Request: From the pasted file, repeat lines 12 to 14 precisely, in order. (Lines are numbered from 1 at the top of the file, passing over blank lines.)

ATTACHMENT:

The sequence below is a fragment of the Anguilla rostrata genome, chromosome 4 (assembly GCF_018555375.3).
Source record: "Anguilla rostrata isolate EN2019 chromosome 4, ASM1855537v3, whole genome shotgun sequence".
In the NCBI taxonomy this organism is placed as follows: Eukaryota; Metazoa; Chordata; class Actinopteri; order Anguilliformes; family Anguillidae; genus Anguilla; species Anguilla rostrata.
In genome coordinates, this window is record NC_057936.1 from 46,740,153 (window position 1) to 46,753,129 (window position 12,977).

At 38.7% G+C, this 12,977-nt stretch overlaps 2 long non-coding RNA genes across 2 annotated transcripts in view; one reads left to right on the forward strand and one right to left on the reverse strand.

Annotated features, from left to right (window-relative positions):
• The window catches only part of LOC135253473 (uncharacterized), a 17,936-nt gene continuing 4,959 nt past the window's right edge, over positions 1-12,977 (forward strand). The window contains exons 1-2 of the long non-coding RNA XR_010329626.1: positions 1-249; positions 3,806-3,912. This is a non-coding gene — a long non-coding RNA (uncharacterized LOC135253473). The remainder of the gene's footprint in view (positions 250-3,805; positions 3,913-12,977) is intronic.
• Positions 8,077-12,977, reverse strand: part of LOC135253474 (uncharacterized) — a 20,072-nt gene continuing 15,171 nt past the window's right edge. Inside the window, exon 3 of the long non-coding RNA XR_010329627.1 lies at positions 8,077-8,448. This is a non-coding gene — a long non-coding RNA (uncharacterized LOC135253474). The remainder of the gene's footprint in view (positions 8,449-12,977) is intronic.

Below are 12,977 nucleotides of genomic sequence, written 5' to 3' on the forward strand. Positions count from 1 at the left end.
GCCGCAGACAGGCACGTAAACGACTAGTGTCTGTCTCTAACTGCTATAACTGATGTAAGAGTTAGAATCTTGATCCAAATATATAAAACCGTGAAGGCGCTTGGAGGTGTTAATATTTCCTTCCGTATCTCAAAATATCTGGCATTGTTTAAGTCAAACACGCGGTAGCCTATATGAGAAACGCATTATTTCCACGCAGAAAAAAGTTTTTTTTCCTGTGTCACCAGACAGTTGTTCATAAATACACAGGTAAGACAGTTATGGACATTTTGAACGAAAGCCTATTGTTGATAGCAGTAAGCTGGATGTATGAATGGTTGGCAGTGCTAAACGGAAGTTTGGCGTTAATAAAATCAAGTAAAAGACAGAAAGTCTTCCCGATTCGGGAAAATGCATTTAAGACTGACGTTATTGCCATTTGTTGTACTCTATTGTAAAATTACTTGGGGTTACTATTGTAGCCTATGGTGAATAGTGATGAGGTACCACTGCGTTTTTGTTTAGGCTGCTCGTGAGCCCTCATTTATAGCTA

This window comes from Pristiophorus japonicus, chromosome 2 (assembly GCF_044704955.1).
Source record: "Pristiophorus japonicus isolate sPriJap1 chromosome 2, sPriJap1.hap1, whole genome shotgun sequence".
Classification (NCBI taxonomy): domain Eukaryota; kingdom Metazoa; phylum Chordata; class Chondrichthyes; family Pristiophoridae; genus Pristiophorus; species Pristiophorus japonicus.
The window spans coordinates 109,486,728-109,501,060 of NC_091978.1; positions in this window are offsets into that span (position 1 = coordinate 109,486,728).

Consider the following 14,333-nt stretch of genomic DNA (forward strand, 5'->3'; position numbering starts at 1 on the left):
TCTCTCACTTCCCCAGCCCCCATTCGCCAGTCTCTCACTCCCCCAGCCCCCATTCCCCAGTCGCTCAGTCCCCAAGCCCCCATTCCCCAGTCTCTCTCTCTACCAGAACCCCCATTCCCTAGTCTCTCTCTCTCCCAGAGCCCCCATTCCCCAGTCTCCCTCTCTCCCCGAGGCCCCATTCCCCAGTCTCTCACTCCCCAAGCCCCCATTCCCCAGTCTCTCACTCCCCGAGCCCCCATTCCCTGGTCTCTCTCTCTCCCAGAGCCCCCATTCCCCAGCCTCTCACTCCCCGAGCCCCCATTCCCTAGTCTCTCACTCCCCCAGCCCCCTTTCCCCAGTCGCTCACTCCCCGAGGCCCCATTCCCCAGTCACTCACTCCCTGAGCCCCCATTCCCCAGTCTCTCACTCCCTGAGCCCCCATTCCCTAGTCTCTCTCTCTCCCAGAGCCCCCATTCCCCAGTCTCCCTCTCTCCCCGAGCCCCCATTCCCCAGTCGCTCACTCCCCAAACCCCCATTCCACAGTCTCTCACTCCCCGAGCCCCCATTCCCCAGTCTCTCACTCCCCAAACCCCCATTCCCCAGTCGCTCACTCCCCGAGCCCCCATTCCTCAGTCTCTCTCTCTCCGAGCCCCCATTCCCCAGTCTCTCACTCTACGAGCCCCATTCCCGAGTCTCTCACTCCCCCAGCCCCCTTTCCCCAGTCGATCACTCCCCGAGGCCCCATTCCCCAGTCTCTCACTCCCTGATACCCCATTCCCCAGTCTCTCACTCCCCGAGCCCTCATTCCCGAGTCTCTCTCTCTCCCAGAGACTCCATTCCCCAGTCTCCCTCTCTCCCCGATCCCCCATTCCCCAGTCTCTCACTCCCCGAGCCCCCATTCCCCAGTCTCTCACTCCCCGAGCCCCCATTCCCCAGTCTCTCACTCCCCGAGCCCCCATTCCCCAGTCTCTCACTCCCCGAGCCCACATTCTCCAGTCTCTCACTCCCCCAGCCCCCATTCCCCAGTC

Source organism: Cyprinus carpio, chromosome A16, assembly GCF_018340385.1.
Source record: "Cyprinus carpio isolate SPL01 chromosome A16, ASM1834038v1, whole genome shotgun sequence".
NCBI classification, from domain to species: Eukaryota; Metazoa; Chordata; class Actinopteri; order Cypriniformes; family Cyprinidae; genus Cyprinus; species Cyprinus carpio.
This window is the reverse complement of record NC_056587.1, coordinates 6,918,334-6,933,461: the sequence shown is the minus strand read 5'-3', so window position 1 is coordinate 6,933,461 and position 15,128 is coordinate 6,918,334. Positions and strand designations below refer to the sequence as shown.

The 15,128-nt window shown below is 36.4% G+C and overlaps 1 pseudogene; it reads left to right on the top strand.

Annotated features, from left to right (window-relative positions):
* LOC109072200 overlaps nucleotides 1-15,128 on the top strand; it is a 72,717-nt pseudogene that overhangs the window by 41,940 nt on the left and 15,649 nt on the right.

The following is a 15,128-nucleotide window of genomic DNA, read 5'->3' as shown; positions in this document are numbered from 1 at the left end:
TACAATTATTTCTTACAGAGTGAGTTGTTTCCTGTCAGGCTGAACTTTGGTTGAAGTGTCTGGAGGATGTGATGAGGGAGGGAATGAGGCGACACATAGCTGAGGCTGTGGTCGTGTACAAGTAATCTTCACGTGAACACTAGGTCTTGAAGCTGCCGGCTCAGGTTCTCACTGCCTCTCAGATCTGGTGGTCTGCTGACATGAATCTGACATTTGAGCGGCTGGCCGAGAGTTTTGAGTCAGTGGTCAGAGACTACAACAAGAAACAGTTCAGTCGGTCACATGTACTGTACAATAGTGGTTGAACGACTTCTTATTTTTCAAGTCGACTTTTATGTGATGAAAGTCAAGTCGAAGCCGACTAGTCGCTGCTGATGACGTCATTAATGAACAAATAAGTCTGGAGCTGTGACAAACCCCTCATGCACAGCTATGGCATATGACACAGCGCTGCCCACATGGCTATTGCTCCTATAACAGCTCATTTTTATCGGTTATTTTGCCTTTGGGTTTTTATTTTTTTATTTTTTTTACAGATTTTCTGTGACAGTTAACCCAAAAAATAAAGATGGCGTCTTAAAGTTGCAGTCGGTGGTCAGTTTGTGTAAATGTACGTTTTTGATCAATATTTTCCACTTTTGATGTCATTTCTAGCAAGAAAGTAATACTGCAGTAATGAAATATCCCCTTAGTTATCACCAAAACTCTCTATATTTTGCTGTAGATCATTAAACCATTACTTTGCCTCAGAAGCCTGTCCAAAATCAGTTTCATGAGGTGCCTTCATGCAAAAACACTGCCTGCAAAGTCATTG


Source record: "Pristiophorus japonicus isolate sPriJap1 chromosome 2, sPriJap1.hap1, whole genome shotgun sequence".
Classification (NCBI taxonomy): domain Eukaryota; kingdom Metazoa; phylum Chordata; class Chondrichthyes; family Pristiophoridae; genus Pristiophorus; species Pristiophorus japonicus.
The window spans coordinates 109,486,728-109,501,060 of NC_091978.1; positions in this window are offsets into that span (position 1 = coordinate 109,486,728).